On this day in music history: March 23, 1985 – “Dream Into Action”, the second album by Howard Jones is released. Produced by Rupert Hine, it is recorded at Farmyard Studios in Cotswolds, UK from Late 1984 – Early 1985. Differing from his successful debut “Human’s Lib”, in which the British synth-pop musician had been a virtual “one man band”, his follow up features more outside musicians including the TKO Horns (Dave Pleurs, Alan Whetton, Jim Patterson, Brian Maurice), background vocalists Afrodiziak (featuring Claudia Fontaine, Naomi Thompson, and a pre-Soul II Soul Caron Wheeler), and The Effervescents. The album is the worldwide commercial breakthrough for Jones, spinning off three singles in the US including “Things Can Only Get Better” (#5 Pop), “Life In One Day” (#19 Pop), and “Like To Get To Know You Well” (#49 Pop). The albums’ success is such that it spins off a six track EP titled “Action Replay” featuring five remixed versions of songs from “Dream” along with a re-recorded version of the album cut “No One Is To Blame” (produced by Phil Collins). “Blame” is released as a single a year later in March of 1986, becoming his biggest US hit (#4 Pop). The tracks “Specialty” & “Why Look For The Key” on the UK release are pulled from the US edition, and are replaced with “Like To Get To Know You Well” and “Bounce Right Back”. “Why Look” is issued as the B-side of “Things Can Only Get Better”, while “Specialty” makes its US debut on the “Action Replay” EP. In 2010, “Dream” is remastered and reissued as an expanded edition CD (Europe only), with all of the tracks from the UK and US versions of the album. The album is remastered and reissued again in November of 2018 by Cherry Red Records, as a two CD + DVD deluxe edition. The first disc contains the original twelve song album (UK edition), plus five additional bonus tracks. The second disc features twelve bonus tracks, including 12" remixes and non-LP B-sides. The DVD portion includes rare television performances, and all of the original music videos for the singles. It is also reissued in “Super Deluxe” box set, containing all of the aforementioned contents, and a vinyl picture disc of the full album. The vinyl edition is also issued separately, pressed on translucent green vinyl. “Dream Into Action” peaks at number two on the UK album chart, number ten on the Billboard Top 200, and is certified Platinum in the US by the RIAA.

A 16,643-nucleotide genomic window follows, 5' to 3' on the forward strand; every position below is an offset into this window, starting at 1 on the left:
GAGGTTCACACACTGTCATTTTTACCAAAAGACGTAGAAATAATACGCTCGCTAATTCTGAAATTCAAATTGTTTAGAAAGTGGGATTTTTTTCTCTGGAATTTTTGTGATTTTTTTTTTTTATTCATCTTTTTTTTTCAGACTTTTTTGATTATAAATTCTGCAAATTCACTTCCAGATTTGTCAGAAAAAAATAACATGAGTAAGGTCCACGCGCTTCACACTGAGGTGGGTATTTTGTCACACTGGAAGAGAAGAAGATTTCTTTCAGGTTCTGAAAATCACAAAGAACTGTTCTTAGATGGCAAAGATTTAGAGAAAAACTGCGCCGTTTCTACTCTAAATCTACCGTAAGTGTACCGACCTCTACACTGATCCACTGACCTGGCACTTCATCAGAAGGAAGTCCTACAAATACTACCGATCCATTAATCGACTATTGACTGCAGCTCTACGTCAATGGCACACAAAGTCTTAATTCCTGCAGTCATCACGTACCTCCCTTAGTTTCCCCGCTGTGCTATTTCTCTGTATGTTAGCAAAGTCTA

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On this day in music history: March 19, 1990 – “Violator”, the seventh studio album by Depeche Mode is released. Produced by Depeche Mode and Flood, it is recorded at PUK Studios in Copenhagen, Denmark, The Church, Master Rock Studios in London, Axis Studios in New York City and Logic Studios in Milan, Italy from May 1989 – January 1990. After years of cultivating an ever growing and loyal fan base around the world, the synth-pop band from Basildon, Essex, UK return to the studio in the Spring of 1989 to record the follow up to “Music For The Masses”. Depeche Mode co-produce their new album with Flood (aka Mark Ellis), best known for his work with U2, Ministry, and Nick Cave And The Bad Seeds. Unlike previous Depeche Mode albums which stick very rigidly by Martin Gore’s original song demos, the band take a different approach when recording the final tracks. With Gore writing songs with very skeletal arrangements, it allows the others more freedom in helping shape them in the studio, often with great results that were not originally envisioned. The full album’s release is proceeded by the single “Personal Jesus” (#28 Pop, #3 Modern Rock, #12 Club Play), in late August of 1989. Issued nearly seven months in front of “Violator”, the hypnotic guitar driven single gives Depeche Mode their first top 40 single in the US since “People Are People” over four years before. It also becomes the band’s first Gold single stateside. It is Depeche Mode’s breakthrough album on a worldwide basis, and their most commercially successful in the US. The album spins off three additional singles including “Enjoy The Silence” (#8 Pop, #1 Modern Rock, #6 Club Play), “Policy Of Truth” (#15 Pop, #1 Modern Rock, #2 Club Play) and “World In My Eyes” (#52 Pop, #17 Modern Rock, #6 Club Play). All of the accompanying music videos, are directed by Dutch born photographer and director Anton Corbijn. The band support the album with the extensive “World Violation” Tour throughout 1990. “Violator” spends a total of seventy four weeks on the US album chart. In 2006, the album is remastered and reissued as a high definition Super Audio Compact Disc (SACD) with bonus tracks, including a bonus DVD featuring the documentary “Depeche Mode 1989–90 (If You Wanna Use Guitars, Use Guitars)”, along with “Violator” remixed into DTS and Dolby Digital 5.1 surround sound. Originally issued in very limited quantities on vinyl, it is also reissued as a 180 gram vinyl LP in 2014 and again in 2016. “Violator” peaks at number two on the UK album chart, number seven on the Billboard Top 200, and is certified 3x Platinum in the US by the RIAA.